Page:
Stormers face decisions as stars return
The DHL Stormers have had a timely boost ahead of what is now a crucial Vodacom Super Rugby showdown with the Sharks at Kings Park in Durban on Saturday.
Peter Grant and Juan de Jongh are both available for the replay of the Currie Cup final, and on the evidence of the Stormers’ disappointing 25-17 defeat in the Super Rugby opener against the Bulls in Pretoria at the weekend, Grant and De Jongh are two players they can certainly do with.
It is true that the Stormers had hardly any ball to play with, particularly in the first half, but they were not helped at Loftus by the rusty performance of Elton Jantjies. In Jantjies’s defence he was playing his first game of the year after missing the pre-season games because of the tragic death of his father, but his first outing in Stormers clothing did not justify the hype there has been in some quarters about his arrival in the Cape.
Apart from missing his goalkicks he also kicked poorly out of hand, and there was a perception that the Stormers backs might be lining deeper and playing from deeper at Loftus than we have come to expect of them when Grant is present.
Coetzee may well stick with Jantjies on the basis that he deserves a second chance now that he has a game under his belt, but it is going to be hard for him to ignore the claims of Grant, who will start training with the Stormers from Monday now that his Japanese team has ended its season. Grant is already in the Cape as he returned to be at the birth of his child, so he is not going to require any acclimatisation and will be straight into action when the Stormers start their preparations for Durban.
De Jongh missed the Bulls game and the last warm-up fixture because of a hamstring twinge. However, Coetzee says he is now over the injury and will also resume training on Monday. The hero of the Currie Cup final win over the same opponents four months ago, De Jongh was missed at Loftus. Damian de Allende is a young player with a bright future ahead of him and Jean de Villiers has praised his passing game, but that passing wasn’t much in evidence in Pretoria as his first inclination appears not to pass. He also has the tendency to run laterally.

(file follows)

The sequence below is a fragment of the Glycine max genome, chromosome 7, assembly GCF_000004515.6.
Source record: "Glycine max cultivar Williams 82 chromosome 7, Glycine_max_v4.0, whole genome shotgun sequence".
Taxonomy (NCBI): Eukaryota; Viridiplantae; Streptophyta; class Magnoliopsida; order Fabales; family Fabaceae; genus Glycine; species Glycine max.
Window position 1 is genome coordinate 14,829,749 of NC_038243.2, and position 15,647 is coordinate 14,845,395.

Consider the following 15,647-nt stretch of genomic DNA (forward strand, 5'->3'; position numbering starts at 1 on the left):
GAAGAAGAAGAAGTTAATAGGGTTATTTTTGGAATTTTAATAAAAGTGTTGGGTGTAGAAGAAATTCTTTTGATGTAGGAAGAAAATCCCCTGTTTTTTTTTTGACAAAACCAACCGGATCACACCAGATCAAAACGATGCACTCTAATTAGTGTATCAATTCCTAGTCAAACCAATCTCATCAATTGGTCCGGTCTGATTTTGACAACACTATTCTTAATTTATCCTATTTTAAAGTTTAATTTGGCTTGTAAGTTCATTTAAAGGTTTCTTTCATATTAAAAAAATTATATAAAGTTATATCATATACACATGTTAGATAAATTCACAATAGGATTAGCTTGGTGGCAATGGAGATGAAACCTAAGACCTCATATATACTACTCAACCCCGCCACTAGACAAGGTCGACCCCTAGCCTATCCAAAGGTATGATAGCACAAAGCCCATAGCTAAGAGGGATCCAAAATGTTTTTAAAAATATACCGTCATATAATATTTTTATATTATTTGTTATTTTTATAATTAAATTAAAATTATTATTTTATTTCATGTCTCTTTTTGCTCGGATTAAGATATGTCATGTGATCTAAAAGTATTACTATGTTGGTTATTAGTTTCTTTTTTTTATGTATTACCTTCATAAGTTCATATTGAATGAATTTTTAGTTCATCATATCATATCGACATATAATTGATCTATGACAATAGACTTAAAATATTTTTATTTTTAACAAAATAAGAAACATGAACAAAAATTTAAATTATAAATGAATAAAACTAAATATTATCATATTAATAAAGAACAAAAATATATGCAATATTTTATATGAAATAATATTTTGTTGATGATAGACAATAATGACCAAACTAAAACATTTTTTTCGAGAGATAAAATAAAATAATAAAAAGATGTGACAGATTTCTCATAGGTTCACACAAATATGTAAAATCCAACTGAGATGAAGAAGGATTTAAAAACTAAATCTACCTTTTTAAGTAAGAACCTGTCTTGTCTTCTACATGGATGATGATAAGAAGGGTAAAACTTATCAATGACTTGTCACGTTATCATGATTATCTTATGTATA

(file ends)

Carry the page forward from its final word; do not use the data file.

None of those are problems that can’t be ironed out in time, and De Allende could also challenge strongly for a place on the wing, but De Jongh’s skills and experience should be welcomed back for the coastal derby.
The Stormers are under early pressure and they are facing a Sharks team that their coach John Plumtree has said are on a mission to avenge the result of the domestic decider, so Stormers coach Allister Coetzee will want to get his selection spot on. One defeat is no train smash, and the season is so long that even a second loss won’t destroy their Super Rugby hopes, but the Sharks will tell them after their experience last year how difficult it is to come back after starting the season with defeats in two derbies. It happened to the Sharks last season.
Coetzee and skipper Jean de Villiers gave an indication they know exactly how much work needs to be done as they did not pull any punches in their honest assessment of where it all went wrong for them against the Bulls.
“To be honest this was just very disappointing and there really are no excuses. The first half was an embarrassment to the Stormers jersey and I have not seen a performance like this from a Stormers team for a long time,” said Coetzee.
“We can’t look towards excuses, such as that it was our first game and that maybe there was ring rust etc. The reality is it just wasn’t good enough. We made too many mistakes, and it had a snowball effect on other things, spilling over to our first phase play, like the lineouts. At this level you can’t play without possession. In the second half when we did get some ball we showed we can score tries, but we let ourselves down tonight.”
De Villiers was as hard hitting, and didn’t spare himself from criticism.
“We were flat, particularly in the first half. We gave away too many stupid penalties in kickable range, and Morne Steyn was spot on with his accuracy in this game,” said De Villiers.
“We came back well after halftime, but even then we made stupid mistakes, like not handling the kick-offs and letting them back into our own half. The penalties we gave away were really silly. The penalty I gave away was poor. We need to take a long hard look at ourselves. Perhaps most importantly, we have got to look at becoming a team again.”
Those last words might be disturbing for Cape supporters who fear that the Currie Cup win last October may have bred a bit of complacency and eroded a bit of the team ethos and refusal to be beaten that was the hallmark of the Stormers and WP teams last season. Certainly at Loftus it was the Bulls, who have made no secret about how much they worked in the off-season to rectify problems following a poor 2012, who looked the hungrier and more determined team to make a statement.
Are some of the Stormers players still stuck in Currie Cup mode? Well De Villiers appears to think so.
“This game showed us the difference between Currie Cup and Super Rugby,” said the skipper.
“We needed to take a step up but we failed to take that step up. Last year we got points out of every game we played, this year we have played our first game and we didn’t even pick up a bonus point. So I think we’ve definitely taken a few steps backward.”